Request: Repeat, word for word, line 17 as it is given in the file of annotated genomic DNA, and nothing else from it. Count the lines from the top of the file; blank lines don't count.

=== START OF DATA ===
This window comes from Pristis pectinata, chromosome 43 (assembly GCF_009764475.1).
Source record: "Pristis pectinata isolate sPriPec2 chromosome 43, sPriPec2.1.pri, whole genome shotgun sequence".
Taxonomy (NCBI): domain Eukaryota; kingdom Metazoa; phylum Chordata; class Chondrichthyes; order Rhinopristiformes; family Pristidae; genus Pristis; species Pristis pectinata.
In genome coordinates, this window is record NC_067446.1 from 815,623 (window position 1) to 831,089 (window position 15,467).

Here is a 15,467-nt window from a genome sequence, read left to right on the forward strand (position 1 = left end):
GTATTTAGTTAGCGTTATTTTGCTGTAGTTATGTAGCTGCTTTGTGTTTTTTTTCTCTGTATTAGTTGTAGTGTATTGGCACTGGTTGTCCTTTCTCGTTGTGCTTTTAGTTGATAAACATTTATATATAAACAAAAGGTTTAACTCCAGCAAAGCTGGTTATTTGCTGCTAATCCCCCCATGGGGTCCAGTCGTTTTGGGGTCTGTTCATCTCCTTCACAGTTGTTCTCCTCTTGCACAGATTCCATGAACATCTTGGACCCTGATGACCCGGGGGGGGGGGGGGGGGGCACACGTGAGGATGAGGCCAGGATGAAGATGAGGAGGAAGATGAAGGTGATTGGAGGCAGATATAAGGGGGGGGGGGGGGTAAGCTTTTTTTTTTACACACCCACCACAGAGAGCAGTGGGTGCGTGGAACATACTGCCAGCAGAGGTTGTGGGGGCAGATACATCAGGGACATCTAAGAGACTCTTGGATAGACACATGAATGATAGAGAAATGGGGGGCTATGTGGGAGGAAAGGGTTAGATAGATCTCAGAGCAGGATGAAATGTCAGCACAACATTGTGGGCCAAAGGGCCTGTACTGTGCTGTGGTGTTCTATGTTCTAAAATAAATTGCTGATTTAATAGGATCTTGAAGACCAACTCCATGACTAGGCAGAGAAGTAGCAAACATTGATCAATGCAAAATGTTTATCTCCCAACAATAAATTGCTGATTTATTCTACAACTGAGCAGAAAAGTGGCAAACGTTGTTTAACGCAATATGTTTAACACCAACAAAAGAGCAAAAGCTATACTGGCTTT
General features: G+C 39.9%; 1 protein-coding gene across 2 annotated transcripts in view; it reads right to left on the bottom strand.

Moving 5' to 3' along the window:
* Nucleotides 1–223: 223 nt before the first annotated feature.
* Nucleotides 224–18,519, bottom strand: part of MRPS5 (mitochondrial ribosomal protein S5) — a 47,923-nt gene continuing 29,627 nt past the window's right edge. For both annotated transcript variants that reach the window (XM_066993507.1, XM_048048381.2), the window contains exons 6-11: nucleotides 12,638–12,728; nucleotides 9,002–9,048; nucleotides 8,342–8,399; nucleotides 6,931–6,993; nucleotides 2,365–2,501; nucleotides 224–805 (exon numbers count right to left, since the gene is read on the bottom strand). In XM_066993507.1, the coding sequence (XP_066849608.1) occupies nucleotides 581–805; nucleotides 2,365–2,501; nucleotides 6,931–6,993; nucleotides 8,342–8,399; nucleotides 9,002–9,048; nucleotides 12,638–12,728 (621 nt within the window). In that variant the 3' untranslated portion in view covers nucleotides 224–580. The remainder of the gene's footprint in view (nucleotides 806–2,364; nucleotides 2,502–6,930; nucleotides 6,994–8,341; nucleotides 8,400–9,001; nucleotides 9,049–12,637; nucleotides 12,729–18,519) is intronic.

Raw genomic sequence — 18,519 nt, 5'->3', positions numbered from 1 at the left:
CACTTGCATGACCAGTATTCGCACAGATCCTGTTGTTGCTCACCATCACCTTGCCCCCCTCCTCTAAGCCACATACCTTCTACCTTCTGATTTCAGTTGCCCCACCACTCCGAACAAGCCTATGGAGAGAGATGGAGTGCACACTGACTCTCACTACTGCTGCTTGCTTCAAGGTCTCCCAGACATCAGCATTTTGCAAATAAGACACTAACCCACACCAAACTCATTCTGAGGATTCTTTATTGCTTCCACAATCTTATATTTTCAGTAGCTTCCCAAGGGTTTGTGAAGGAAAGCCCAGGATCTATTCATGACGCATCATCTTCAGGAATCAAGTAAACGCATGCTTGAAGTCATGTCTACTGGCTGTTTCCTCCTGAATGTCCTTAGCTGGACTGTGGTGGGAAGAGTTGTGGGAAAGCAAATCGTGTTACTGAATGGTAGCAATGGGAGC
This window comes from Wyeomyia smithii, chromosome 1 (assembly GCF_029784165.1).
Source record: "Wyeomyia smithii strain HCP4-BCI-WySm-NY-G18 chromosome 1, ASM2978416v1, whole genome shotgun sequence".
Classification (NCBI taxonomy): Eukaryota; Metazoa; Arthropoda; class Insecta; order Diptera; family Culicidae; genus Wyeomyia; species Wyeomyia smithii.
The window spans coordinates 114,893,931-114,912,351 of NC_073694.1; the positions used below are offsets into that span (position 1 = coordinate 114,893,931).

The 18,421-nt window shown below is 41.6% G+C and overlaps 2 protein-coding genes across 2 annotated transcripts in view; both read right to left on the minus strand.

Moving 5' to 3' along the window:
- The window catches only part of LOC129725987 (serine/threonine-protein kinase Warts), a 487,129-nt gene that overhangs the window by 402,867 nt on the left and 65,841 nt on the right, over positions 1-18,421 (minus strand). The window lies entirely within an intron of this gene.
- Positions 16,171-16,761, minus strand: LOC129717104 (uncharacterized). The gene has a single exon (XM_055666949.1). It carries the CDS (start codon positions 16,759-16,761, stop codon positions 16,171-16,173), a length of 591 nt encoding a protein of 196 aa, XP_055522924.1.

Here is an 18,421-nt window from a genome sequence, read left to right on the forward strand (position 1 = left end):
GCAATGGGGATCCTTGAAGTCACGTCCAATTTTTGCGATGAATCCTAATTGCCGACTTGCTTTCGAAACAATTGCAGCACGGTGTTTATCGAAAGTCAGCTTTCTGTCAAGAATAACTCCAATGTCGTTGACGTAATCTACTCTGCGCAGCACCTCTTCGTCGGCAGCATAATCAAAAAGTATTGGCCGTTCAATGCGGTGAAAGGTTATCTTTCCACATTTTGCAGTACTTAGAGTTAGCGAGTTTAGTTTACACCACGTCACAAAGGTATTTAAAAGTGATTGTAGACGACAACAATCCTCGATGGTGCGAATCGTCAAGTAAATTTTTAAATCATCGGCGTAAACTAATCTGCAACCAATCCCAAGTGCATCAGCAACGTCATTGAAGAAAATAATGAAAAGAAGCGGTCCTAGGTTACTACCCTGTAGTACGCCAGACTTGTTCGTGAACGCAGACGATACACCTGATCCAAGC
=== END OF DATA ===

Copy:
The 18,421-nt window shown below is 41.6% G+C and overlaps 2 protein-coding genes across 2 annotated transcripts in view; both read right to left on the minus strand.